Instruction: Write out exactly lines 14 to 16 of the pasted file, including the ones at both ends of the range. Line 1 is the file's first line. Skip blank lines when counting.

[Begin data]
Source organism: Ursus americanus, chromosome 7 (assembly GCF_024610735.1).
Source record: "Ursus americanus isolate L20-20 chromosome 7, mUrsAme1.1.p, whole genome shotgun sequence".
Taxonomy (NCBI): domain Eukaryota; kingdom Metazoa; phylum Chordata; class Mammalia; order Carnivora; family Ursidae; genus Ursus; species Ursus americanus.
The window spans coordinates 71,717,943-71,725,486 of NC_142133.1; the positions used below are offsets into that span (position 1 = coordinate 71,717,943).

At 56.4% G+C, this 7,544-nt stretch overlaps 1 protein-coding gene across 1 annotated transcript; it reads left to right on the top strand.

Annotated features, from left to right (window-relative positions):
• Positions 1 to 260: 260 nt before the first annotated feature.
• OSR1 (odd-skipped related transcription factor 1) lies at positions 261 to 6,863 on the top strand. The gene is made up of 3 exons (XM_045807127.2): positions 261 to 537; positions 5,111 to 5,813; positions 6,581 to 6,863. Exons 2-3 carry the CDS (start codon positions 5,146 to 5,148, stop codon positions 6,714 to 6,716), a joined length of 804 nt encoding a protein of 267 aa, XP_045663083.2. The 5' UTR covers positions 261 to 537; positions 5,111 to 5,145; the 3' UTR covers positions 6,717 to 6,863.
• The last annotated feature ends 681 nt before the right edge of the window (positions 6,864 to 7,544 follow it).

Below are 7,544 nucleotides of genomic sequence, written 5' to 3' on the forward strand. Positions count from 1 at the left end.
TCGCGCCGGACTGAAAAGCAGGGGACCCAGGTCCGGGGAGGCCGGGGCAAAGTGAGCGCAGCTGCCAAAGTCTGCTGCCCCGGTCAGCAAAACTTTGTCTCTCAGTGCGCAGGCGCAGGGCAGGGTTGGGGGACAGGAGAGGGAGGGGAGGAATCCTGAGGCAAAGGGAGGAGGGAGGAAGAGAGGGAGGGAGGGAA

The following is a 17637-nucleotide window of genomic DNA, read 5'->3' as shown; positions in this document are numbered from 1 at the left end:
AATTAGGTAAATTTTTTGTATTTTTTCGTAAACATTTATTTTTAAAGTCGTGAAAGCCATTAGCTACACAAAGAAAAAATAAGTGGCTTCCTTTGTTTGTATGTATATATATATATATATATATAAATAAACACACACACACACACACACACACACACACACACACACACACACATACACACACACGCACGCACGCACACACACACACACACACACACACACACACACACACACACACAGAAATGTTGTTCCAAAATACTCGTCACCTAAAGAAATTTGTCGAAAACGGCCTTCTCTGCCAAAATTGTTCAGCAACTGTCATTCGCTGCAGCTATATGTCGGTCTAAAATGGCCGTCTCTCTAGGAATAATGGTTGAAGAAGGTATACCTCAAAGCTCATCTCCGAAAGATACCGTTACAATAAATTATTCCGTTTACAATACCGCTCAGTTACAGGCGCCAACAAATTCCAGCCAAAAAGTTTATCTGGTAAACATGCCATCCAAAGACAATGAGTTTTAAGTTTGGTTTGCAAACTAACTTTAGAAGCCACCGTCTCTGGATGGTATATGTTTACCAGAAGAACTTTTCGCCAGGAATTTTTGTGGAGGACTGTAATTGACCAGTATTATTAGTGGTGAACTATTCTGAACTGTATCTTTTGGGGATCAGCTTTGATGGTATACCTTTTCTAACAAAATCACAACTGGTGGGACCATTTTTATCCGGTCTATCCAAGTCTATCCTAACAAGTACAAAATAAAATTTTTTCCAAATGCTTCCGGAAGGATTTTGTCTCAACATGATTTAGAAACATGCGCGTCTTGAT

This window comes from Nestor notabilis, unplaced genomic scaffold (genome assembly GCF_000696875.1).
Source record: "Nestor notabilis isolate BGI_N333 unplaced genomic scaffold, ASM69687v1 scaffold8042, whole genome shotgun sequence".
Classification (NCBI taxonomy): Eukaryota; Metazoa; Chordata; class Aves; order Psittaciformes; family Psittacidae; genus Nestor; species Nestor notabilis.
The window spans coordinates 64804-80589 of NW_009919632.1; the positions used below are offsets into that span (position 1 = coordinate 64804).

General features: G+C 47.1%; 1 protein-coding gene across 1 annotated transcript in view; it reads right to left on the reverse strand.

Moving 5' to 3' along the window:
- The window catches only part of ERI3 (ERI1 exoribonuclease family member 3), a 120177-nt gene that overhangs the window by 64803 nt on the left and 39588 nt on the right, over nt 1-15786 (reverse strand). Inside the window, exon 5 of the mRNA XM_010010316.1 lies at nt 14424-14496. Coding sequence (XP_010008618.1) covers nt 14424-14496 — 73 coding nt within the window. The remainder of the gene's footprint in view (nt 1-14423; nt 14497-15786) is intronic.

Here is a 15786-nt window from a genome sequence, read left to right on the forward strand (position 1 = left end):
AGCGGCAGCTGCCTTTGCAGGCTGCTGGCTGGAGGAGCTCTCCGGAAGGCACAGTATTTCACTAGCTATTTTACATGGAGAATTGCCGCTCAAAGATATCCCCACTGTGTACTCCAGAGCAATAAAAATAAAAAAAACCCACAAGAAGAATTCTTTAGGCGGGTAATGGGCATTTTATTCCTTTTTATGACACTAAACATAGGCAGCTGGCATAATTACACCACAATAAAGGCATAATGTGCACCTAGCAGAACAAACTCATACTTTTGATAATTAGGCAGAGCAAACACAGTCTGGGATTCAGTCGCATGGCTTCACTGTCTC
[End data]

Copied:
This window comes from Nestor notabilis, unplaced genomic scaffold (genome assembly GCF_000696875.1).
Source record: "Nestor notabilis isolate BGI_N333 unplaced genomic scaffold, ASM69687v1 scaffold8042, whole genome shotgun sequence".
Classification (NCBI taxonomy): Eukaryota; Metazoa; Chordata; class Aves; order Psittaciformes; family Psittacidae; genus Nestor; species Nestor notabilis.